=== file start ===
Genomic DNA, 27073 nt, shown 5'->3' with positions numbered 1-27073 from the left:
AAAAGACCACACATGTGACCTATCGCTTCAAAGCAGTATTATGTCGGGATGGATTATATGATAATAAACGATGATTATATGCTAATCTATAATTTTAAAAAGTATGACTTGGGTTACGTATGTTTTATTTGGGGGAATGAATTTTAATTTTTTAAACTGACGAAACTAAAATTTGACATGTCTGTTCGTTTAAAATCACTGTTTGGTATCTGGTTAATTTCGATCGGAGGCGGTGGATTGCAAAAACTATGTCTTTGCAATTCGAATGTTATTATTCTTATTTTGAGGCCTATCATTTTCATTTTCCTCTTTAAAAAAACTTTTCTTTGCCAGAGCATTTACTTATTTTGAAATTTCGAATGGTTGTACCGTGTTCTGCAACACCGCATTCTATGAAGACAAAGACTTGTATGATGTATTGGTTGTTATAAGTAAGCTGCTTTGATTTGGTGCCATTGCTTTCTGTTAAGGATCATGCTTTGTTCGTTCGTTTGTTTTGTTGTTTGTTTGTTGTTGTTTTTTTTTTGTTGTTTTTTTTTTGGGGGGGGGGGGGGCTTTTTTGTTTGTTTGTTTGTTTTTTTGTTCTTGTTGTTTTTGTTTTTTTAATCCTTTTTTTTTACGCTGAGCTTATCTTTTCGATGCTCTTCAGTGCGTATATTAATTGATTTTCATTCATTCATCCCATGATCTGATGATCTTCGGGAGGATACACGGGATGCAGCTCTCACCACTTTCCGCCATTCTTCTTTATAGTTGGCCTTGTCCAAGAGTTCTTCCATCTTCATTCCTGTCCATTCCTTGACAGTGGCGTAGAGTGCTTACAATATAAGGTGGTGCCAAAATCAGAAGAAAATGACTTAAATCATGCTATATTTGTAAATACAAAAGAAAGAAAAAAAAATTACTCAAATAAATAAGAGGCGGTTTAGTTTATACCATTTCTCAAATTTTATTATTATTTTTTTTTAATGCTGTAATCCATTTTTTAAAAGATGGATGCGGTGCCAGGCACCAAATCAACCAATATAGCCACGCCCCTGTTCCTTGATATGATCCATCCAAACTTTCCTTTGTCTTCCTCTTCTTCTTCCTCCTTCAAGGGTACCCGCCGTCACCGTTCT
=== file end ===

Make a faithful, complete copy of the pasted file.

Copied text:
Genomic DNA, 27073 nt, shown 5'->3' with positions numbered 1-27073 from the left:
AAAAGACCACACATGTGACCTATCGCTTCAAAGCAGTATTATGTCGGGATGGATTATATGATAATAAACGATGATTATATGCTAATCTATAATTTTAAAAAGTATGACTTGGGTTACGTATGTTTTATTTGGGGGAATGAATTTTAATTTTTTAAACTGACGAAACTAAAATTTGACATGTCTGTTCGTTTAAAATCACTGTTTGGTATCTGGTTAATTTCGATCGGAGGCGGTGGATTGCAAAAACTATGTCTTTGCAATTCGAATGTTATTATTCTTATTTTGAGGCCTATCATTTTCATTTTCCTCTTTAAAAAAACTTTTCTTTGCCAGAGCATTTACTTATTTTGAAATTTCGAATGGTTGTACCGTGTTCTGCAACACCGCATTCTATGAAGACAAAGACTTGTATGATGTATTGGTTGTTATAAGTAAGCTGCTTTGATTTGGTGCCATTGCTTTCTGTTAAGGATCATGCTTTGTTCGTTCGTTTGTTTTGTTGTTTGTTTGTTGTTGTTTTTTTTTTGTTGTTTTTTTTTTGGGGGGGGGGGGGGCTTTTTTGTTTGTTTGTTTGTTTTTTTGTTCTTGTTGTTTTTGTTTTTTTAATCCTTTTTTTTTACGCTGAGCTTATCTTTTCGATGCTCTTCAGTGCGTATATTAATTGATTTTCATTCATTCATCCCATGATCTGATGATCTTCGGGAGGATACACGGGATGCAGCTCTCACCACTTTCCGCCATTCTTCTTTATAGTTGGCCTTGTCCAAGAGTTCTTCCATCTTCATTCCTGTCCATTCCTTGACAGTGGCGTAGAGTGCTTACAATATAAGGTGGTGCCAAAATCAGAAGAAAATGACTTAAATCATGCTATATTTGTAAATACAAAAGAAAGAAAAAAAAATTACTCAAATAAATAAGAGGCGGTTTAGTTTATACCATTTCTCAAATTTTATTATTATTTTTTTTTAATGCTGTAATCCATTTTTTAAAAGATGGATGCGGTGCCAGGCACCAAATCAACCAATATAGCCACGCCCCTGTTCCTTGATATGATCCATCCAAACTTTCCTTTGTCTTCCTCTTCTTCTTCCTCCTTCAAGGGTACCCGCCGTCACCGTTCT